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J Neurochem. 1999 Nov;73(5):2184-94.

The astroglial ASCT2 amino acid transporter as a mediator of glutamine efflux.

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  • 1Physiologisches Institut der Universität, Tübingen, Germany.

Abstract

Glutamine release from astrocytes is an essential part of the glutamate-glutamine cycle in the brain. Uptake of glutamine into cultured rat astrocytes occurs by at least four different routes. In agreement with earlier studies, a significant contribution of amino acid transport systems ASC, A, L, and N was detected. It has not been determined whether these systems are also involved in glutamine efflux or whether specific efflux transporters exist. We show here that ASCT2, a variant of transport system ASC, is strongly expressed in rat astroglia-rich primary cultures but not in neuron-rich primary cultures. The amino acid sequence of rat astroglial ASCT2 is 83% identical to that of mouse ASCT2. In Xenopus laevis oocytes expressing rat ASCT2, we observed high-affinity uptake of [U-14C]glutamine (Km = 70 microM) that was Na(+)-dependent, concentrative, and unaffected by membrane depolarization. When oocytes were preloaded with [U-14C]glutamine, no glutamine efflux was detected in the absence of extracellular amino acids. Neither lowering intracellular pH nor raising the temperature elicited efflux. However, addition of 0.1 mM unlabeled alanine, serine, cysteine, threonine, glutamine, or leucine to the extracellular solution resulted in a rapid release of glutamine from the ASCT2-expressing oocytes. Amino acids that are not recognized as substrates by ASCT2 were ineffective in this role. Extracellular glutamate stimulated glutamine release weakly at pH 7.5 but was more effective on lowering pH to 5.5, consistent with the pH dependence of ASCT2 affinity for glutamate. Our findings suggest a significant role of ASCT2 in glutamine efflux from astrocytes by obligatory exchange with extracellular amino acids. However, the relative contribution of this pathway to glutamine release from cells in vivo or in vitro remains to be determined.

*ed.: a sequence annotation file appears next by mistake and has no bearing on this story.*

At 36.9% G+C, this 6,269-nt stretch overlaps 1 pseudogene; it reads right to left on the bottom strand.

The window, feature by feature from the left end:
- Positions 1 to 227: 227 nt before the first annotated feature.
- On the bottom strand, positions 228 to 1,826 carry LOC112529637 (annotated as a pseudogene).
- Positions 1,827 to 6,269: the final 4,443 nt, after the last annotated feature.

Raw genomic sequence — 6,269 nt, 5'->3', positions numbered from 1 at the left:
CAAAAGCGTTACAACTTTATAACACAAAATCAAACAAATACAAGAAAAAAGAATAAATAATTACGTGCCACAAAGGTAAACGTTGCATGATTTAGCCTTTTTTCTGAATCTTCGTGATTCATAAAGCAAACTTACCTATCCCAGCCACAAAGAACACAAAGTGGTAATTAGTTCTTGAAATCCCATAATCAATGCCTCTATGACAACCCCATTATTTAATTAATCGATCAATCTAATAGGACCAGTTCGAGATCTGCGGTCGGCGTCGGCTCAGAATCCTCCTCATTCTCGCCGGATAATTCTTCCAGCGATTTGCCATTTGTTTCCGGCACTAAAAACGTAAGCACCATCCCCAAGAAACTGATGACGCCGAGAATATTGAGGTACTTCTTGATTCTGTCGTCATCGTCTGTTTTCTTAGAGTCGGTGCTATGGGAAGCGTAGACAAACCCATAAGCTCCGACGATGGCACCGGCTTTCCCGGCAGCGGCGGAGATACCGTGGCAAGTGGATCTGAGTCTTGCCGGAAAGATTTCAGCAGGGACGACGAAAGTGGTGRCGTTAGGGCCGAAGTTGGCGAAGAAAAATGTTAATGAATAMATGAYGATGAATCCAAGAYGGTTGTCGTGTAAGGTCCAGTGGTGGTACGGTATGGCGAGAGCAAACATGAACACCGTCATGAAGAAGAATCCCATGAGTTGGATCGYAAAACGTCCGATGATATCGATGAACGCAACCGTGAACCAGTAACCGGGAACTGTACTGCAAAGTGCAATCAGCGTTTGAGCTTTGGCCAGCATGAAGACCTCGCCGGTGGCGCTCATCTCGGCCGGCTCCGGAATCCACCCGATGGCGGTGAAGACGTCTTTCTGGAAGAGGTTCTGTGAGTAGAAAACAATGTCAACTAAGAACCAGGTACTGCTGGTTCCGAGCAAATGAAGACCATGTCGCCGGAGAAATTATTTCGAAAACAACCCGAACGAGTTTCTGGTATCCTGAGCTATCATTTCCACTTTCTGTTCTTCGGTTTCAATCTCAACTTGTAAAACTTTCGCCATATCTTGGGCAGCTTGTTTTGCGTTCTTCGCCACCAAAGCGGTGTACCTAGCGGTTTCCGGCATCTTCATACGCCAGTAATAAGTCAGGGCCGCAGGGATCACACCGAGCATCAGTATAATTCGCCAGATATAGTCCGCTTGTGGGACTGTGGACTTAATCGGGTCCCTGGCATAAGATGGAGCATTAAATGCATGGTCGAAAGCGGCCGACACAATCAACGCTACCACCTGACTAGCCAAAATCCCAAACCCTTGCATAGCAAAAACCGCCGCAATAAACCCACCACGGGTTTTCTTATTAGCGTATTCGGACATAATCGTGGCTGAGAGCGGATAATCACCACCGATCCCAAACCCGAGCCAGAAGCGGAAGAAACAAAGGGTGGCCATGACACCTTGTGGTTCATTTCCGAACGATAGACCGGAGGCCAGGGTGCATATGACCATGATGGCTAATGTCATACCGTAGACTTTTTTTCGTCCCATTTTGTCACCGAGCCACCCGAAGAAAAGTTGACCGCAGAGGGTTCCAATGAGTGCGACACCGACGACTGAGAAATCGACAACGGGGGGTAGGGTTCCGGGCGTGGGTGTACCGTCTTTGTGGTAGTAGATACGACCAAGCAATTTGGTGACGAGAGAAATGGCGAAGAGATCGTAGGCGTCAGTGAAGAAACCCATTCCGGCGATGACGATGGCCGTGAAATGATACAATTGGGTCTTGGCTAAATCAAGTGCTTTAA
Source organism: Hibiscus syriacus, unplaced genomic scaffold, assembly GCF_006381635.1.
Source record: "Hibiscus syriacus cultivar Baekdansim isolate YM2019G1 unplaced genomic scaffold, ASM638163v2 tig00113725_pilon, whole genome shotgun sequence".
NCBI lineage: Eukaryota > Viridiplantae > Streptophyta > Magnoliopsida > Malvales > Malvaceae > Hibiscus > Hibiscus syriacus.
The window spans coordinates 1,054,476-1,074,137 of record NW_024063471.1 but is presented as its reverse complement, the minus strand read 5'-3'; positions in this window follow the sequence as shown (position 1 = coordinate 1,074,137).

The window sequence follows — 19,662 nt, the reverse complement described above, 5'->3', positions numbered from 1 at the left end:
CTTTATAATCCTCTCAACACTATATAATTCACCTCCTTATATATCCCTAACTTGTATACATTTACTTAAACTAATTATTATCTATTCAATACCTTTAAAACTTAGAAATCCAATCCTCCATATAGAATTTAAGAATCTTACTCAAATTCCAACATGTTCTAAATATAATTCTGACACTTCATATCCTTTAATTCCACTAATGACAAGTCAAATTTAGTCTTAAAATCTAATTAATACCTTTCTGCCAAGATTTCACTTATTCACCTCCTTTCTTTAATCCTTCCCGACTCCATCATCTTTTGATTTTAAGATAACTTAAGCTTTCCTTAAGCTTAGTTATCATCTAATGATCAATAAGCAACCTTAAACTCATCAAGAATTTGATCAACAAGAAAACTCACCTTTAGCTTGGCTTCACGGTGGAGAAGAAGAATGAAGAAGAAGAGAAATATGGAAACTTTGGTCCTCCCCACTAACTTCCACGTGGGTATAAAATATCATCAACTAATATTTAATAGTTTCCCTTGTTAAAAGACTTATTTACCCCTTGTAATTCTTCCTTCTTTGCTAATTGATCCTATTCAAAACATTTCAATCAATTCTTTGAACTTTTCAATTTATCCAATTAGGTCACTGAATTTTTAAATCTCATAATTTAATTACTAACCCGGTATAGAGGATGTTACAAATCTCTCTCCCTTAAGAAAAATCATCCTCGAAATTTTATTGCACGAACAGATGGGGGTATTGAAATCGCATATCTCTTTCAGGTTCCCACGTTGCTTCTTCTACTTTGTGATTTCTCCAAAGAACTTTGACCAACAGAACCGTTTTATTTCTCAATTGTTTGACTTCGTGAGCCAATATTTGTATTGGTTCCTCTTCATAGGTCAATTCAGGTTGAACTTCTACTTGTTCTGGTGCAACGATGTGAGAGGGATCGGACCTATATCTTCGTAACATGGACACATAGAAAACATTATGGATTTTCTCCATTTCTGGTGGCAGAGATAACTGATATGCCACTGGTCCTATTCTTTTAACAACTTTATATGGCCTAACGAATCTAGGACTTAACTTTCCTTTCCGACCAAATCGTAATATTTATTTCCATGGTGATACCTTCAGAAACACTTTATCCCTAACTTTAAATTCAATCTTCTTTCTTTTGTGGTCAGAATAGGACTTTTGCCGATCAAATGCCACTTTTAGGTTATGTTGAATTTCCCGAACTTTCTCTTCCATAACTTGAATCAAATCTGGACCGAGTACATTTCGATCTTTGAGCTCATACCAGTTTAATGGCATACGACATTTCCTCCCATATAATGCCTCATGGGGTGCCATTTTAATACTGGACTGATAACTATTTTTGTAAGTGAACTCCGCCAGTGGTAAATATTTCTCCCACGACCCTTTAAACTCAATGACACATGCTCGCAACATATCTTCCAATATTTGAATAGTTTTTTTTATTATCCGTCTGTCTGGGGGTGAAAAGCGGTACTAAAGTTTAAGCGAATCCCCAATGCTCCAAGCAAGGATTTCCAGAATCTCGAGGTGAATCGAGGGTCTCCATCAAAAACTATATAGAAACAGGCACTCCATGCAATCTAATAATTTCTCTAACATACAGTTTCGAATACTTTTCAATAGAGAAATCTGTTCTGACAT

PMID:
10537079
[PubMed - indexed for MEDLINE]
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